Principal champions banning the sale of bottled water on campus
Principal Daniel Woolf has committed to reducing and eventually ending the sale of bottled water on the Queen’s campus. This commitment puts Queen’s at the forefront of Ontario universities for sustainable water practices.
As the university’s contracts with concession holders, food service providers and soft drink companies come up for renewal over the next few years, renegotiations will include removing bottled water as an option for sale.
"Queen's is committed to playing a leading role–in our own community, nationally and internationally–to help sustain the Earth's natural resources," says Principal Woolf. "Stopping the sale of bottled water on campus is one of the many actions we can and will take to create a greener community for our students, faculty and staff."
A plan will be established in early fall 2010 for limiting and eventually ending the sale of bottled water within five years, subject to contractual obligations with the university’s beverage providers.
Enhancements to existing access for municipal drinking water on campus are being considered as part of the plan. The need for ongoing education to foster sustainable and holistic attitudes about water conservation on campus has also been identified.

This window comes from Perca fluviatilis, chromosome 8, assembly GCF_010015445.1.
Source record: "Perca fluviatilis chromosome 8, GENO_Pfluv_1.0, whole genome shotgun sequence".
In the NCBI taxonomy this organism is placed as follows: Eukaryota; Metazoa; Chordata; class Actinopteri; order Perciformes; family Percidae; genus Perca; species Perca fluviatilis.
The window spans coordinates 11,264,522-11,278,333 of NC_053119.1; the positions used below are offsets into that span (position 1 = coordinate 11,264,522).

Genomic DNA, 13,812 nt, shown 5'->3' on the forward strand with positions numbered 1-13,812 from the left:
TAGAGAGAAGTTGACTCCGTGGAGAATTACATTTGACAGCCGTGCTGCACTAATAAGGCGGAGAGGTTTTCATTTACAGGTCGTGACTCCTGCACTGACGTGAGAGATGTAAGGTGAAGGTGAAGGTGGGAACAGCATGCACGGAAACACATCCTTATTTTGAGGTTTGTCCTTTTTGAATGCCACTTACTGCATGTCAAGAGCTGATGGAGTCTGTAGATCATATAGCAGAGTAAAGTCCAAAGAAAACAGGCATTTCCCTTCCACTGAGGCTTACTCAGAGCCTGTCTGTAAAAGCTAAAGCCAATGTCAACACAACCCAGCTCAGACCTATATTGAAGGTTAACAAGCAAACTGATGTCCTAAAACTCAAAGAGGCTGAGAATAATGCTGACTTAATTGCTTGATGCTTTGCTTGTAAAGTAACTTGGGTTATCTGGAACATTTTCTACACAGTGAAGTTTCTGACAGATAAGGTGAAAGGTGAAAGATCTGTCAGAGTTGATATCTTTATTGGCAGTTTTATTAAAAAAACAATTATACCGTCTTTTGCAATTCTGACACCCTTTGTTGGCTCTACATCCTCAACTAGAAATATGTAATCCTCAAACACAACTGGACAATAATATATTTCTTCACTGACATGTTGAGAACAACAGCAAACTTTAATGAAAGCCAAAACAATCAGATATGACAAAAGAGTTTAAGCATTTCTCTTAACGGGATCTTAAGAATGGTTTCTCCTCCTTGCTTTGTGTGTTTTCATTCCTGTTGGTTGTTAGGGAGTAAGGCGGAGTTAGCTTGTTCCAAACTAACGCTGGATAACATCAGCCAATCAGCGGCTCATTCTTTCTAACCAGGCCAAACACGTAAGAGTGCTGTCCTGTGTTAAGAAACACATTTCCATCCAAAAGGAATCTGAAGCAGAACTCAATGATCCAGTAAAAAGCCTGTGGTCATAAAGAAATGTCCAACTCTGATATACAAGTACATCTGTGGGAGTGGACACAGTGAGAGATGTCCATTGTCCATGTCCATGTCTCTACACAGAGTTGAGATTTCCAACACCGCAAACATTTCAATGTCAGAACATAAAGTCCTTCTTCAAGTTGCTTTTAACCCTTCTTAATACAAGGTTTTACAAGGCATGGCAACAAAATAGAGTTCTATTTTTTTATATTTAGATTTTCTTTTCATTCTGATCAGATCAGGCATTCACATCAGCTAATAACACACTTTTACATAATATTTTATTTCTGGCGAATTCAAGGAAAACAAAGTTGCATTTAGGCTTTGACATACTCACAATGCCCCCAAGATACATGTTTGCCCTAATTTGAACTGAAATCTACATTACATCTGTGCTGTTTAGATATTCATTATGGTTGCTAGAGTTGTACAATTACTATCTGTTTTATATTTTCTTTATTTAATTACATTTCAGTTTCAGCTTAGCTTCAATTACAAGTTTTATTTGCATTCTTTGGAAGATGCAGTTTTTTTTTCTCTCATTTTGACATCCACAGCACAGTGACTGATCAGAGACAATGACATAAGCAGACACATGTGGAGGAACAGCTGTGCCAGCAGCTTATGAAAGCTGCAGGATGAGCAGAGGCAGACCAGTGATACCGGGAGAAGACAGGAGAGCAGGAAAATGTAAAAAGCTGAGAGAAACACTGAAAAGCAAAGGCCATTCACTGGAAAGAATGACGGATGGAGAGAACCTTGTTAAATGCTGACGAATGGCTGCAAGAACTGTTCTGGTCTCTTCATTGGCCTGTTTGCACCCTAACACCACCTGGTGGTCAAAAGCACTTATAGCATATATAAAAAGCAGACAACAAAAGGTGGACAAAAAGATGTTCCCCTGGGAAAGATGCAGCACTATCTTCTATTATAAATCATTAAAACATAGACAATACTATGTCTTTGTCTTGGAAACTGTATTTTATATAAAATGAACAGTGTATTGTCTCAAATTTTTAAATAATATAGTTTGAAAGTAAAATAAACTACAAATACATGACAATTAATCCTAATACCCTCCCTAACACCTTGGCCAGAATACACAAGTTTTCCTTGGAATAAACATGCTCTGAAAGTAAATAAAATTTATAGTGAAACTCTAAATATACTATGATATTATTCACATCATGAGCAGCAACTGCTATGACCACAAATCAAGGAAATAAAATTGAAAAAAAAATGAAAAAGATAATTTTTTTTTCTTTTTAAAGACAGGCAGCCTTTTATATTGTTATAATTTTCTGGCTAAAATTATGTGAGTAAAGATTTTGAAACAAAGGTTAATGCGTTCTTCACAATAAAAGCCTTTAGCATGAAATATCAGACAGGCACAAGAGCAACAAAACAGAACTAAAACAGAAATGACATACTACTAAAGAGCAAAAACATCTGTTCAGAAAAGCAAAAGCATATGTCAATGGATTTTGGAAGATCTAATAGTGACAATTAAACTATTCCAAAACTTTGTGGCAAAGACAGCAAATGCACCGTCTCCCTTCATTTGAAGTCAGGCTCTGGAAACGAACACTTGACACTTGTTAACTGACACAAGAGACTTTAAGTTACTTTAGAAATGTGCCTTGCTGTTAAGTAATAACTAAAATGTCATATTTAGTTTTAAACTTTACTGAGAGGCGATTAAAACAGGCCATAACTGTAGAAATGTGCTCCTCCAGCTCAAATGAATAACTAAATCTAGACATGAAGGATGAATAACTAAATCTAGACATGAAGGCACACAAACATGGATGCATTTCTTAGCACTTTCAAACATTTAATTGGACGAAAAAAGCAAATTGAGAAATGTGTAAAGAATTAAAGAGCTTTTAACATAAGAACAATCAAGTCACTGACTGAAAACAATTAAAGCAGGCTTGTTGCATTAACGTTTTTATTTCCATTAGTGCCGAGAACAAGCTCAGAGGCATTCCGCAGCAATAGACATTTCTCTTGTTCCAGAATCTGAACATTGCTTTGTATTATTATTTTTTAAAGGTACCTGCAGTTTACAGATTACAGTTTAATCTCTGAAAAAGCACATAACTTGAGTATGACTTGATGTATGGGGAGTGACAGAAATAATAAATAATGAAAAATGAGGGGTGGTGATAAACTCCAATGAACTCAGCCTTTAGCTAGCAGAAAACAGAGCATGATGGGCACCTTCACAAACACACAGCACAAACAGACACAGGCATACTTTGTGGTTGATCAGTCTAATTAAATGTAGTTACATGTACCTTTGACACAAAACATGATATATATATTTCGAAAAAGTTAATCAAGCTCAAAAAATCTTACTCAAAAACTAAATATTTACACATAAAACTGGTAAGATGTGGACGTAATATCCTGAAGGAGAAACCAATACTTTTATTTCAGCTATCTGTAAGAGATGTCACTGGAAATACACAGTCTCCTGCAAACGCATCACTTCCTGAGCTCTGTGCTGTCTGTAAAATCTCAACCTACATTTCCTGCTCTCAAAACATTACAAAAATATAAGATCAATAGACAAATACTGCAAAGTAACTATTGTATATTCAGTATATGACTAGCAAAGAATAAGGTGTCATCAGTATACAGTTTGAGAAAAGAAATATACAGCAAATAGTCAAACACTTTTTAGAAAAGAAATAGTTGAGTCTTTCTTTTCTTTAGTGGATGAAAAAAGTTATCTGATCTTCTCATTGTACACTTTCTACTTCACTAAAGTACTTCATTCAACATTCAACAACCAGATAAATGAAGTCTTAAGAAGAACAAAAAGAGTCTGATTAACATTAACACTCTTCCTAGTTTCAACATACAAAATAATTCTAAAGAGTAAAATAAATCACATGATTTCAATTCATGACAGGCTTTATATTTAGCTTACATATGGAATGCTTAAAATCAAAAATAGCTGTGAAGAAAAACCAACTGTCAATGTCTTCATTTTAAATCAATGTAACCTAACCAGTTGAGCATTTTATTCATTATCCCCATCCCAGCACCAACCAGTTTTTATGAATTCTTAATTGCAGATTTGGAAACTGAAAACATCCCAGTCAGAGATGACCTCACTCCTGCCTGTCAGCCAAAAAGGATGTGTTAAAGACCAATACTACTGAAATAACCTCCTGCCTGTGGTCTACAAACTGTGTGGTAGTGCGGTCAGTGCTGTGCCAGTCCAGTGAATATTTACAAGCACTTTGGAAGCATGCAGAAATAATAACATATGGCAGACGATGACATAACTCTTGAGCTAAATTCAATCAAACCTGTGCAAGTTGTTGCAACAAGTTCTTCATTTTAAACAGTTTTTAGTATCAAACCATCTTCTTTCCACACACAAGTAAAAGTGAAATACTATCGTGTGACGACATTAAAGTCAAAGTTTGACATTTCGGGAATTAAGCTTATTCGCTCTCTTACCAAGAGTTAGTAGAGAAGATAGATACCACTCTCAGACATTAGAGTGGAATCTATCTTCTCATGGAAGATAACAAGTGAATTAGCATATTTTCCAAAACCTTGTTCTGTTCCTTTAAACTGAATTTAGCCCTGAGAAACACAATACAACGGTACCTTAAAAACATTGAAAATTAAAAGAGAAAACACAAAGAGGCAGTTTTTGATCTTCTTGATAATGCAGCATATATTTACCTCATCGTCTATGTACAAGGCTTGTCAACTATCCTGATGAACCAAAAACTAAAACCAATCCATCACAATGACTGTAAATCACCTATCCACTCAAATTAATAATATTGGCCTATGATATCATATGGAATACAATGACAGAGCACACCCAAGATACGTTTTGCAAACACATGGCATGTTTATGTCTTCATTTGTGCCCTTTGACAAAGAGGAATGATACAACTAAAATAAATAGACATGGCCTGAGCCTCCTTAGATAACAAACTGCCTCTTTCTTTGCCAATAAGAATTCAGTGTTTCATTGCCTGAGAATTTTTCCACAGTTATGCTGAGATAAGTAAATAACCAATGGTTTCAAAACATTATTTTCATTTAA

“Principal Woolf's commitment to sustainability initiatives on campus has truly been amazing and sets up a fertile ground for future collaborations and projects that are bound to move Queen's University even higher on the sustainability ladder,” says Ivana Zelenka, Society of Graduate and Professional Students (SGPS) Sustainability Commissioner.
She supports the need for ongoing education to facilitate the transition away from bottled water and stresses the need for more access to water fountains on campus. Student groups advocating to stop the sale of bottled water cite implications for waste reduction, financial and environmental costs of transporting bottled water, and the costs associated with manufacturing plastic bottles.
"Canada has among the cleanest and best access to municipal tap water in the world, and we should be promoting this access on campus," says Leora Jackson outgoing University Rector and member of the Water Access Group on campus who actively campaign for more access to municipal water. “Banning bottled water sales is an important part of that, and it is also an important step in recognizing that the sale of bottled water has negative impacts on financial, social and environmental sustainability."
Queen’s was the first Ontario-university to sign the University and College Presidents’ Climate Statement of Action for Canada initiated by university presidents in British Columbia. Queen’s was also a signatory of the Ontario COU pledge, Ontario Universities: Committed to a Greener World.
Principal Woolf will join university students, organizations and administrators at Clinton Global Institute University’s third annual meeting in Miami, Florida this week. Hosted by President Bill Clinton, delegates at the meeting will plan for implementing commitments that address global issues with practical, innovative solutions.